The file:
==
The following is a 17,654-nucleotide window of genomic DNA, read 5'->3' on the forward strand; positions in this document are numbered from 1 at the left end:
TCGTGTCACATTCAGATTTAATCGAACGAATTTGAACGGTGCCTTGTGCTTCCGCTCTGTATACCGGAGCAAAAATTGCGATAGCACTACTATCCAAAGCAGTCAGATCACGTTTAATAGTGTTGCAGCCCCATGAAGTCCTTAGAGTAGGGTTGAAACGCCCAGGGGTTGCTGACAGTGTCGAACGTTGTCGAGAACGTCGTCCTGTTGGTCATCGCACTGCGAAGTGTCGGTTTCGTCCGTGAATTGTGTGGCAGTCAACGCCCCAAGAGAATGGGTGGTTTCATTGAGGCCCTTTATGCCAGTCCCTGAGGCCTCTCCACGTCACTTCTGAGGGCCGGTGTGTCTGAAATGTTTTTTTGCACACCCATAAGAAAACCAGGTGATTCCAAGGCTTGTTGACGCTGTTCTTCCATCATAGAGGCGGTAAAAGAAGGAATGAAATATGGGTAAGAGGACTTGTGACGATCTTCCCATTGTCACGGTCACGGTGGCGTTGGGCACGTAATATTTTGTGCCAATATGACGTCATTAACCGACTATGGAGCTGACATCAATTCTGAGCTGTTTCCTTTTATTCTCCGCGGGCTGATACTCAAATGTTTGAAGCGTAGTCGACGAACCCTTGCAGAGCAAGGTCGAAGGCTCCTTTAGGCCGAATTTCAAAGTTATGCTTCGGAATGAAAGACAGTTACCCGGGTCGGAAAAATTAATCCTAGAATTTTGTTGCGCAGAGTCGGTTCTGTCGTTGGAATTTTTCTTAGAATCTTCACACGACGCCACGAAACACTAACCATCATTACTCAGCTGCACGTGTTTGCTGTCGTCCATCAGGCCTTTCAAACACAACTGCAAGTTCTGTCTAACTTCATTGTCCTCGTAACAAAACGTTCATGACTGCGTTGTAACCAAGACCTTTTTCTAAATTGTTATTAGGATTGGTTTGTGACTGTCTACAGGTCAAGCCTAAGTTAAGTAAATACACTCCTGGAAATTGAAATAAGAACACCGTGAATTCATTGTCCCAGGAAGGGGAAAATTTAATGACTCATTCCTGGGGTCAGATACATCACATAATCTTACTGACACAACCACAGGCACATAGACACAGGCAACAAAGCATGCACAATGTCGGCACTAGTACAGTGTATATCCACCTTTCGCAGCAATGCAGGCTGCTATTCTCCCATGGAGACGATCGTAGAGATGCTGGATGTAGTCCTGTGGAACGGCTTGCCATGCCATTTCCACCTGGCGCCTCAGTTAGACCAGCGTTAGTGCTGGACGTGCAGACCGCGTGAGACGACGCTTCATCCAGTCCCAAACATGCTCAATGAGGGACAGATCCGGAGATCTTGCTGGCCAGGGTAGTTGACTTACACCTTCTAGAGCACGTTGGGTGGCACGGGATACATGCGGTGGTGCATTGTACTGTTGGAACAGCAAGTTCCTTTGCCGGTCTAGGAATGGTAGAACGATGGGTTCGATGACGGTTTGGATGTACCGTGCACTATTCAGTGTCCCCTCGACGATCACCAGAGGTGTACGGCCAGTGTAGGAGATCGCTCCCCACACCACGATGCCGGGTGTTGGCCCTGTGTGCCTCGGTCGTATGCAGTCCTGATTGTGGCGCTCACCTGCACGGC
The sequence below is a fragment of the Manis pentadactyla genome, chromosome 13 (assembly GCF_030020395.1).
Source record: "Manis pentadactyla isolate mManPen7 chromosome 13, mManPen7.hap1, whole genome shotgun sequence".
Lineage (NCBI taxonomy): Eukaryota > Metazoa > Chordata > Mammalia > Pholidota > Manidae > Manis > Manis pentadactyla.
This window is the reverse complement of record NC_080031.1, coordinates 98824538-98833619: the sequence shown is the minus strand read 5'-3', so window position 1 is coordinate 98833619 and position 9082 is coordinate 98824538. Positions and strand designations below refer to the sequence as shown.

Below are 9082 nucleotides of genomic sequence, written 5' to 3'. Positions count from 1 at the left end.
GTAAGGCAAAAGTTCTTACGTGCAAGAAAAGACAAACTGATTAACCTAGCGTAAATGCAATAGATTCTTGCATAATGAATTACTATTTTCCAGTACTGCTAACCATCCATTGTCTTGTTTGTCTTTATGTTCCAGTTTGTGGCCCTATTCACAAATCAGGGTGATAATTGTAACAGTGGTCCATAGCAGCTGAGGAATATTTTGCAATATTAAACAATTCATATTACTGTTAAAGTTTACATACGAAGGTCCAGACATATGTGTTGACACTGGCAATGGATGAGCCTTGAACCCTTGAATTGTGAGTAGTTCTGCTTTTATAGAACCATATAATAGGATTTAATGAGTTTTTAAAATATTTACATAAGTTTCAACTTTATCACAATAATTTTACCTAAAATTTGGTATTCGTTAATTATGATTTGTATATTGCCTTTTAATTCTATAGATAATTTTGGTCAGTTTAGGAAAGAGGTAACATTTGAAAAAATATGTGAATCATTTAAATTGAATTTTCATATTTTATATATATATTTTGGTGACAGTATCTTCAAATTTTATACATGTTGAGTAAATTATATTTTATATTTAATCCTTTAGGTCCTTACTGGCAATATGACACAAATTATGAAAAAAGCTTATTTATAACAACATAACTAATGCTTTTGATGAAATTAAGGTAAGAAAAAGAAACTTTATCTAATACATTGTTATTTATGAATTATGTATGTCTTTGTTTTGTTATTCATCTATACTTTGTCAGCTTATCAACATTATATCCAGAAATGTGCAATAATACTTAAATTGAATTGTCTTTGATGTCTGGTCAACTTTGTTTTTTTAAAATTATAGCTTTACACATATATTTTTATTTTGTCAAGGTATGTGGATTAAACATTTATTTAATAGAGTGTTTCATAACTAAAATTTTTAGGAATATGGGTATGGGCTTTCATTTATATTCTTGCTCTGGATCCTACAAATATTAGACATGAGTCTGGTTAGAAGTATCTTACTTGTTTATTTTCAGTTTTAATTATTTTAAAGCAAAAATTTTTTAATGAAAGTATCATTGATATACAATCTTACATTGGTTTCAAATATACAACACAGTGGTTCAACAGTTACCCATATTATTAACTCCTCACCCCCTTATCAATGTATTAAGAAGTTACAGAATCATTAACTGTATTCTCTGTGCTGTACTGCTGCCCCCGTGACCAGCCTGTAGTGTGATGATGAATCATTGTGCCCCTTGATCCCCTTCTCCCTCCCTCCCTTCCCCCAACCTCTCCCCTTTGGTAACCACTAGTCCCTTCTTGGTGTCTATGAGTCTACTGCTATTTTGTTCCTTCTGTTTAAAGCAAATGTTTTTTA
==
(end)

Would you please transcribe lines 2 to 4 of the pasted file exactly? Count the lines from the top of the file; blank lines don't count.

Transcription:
TCGTGTCACATTCAGATTTAATCGAACGAATTTGAACGGTGCCTTGTGCTTCCGCTCTGTATACCGGAGCAAAAATTGCGATAGCACTACTATCCAAAGCAGTCAGATCACGTTTAATAGTGTTGCAGCCCCATGAAGTCCTTAGAGTAGGGTTGAAACGCCCAGGGGTTGCTGACAGTGTCGAACGTTGTCGAGAACGTCGTCCTGTTGGTCATCGCACTGCGAAGTGTCGGTTTCGTCCGTGAATTGTGTGGCAGTCAACGCCCCAAGAGAATGGGTGGTTTCATTGAGGCCCTTTATGCCAGTCCCTGAGGCCTCTCCACGTCACTTCTGAGGGCCGGTGTGTCTGAAATGTTTTTTTGCACACCCATAAGAAAACCAGGTGATTCCAAGGCTTGTTGACGCTGTTCTTCCATCATAGAGGCGGTAAAAGAAGGAATGAAATATGGGTAAGAGGACTTGTGACGATCTTCCCATTGTCACGGTCACGGTGGCGTTGGGCACGTAATATTTTGTGCCAATATGACGTCATTAACCGACTATGGAGCTGACATCAATTCTGAGCTGTTTCCTTTTATTCTCCGCGGGCTGATACTCAAATGTTTGAAGCGTAGTCGACGAACCCTTGCAGAGCAAGGTCGAAGGCTCCTTTAGGCCGAATTTCAAAGTTATGCTTCGGAATGAAAGACAGTTACCCGGGTCGGAAAAATTAATCCTAGAATTTTGTTGCGCAGAGTCGGTTCTGTCGTTGGAATTTTTCTTAGAATCTTCACACGACGCCACGAAACACTAACCATCATTACTCAGCTGCACGTGTTTGCTGTCGTCCATCAGGCCTTTCAAACACAACTGCAAGTTCTGTCTAACTTCATTGTCCTCGTAACAAAACGTTCATGACTGCGTTGTAACCAAGACCTTTTTCTAAATTGTTATTAGGATTGGTTTGTGACTGTCTACAGGTCAAGCCTAAGTTAAGTAAATACACTCCTGGAAATTGAAATAAGAACACCGTGAATTCATTGTCCCAGGAAGGGGAAAATTTAATGACTCATTCCTGGGGTCAGATACATCACATAATCTTACTGACACAACCACAGGCACATAGACACAGGCAACAAAGCATGCACAATGTCGGCACTAGTACAGTGTATATCCACCTTTCGCAGCAATGCAGGCTGCTATTCTCCCATGGAGACGATCGTAGAGATGCTGGATGTAGTCCTGTGGAACGGCTTGCCATGCCATTTCCACCTGGCGCCTCAGTTAGACCAGCGTTAGTGCTGGACGTGCAGACCGCGTGAGACGACGCTTCATCCAGTCCCAAACATGCTCAATGAGGGACAGATCCGGAGATCTTGCTGGCCAGGGTAGTTGACTTACACCTTCTAGAGCACGTTGGGTGGCACGGGATACATGCGGTGGTGCATTGTACTGTTGGAACAGCAAGTTCCTTTGCCGGTCTAGGAATGGTAGAACGATGGGTTCGATGACGGTTTGGATGTACCGTGCACTATTCAGTGTCCCCTCGACGATCACCAGAGGTGTACGGCCAGTGTAGGAGATCGCTCCCCACACCACGATGCCGGGTGTTGGCCCTGTGTGCCTCGGTCGTATGCAGTCCTGATTGTGGCGCTCACCTGCACGGC
The sequence below is a fragment of the Manis pentadactyla genome, chromosome 13 (assembly GCF_030020395.1).
Source record: "Manis pentadactyla isolate mManPen7 chromosome 13, mManPen7.hap1, whole genome shotgun sequence".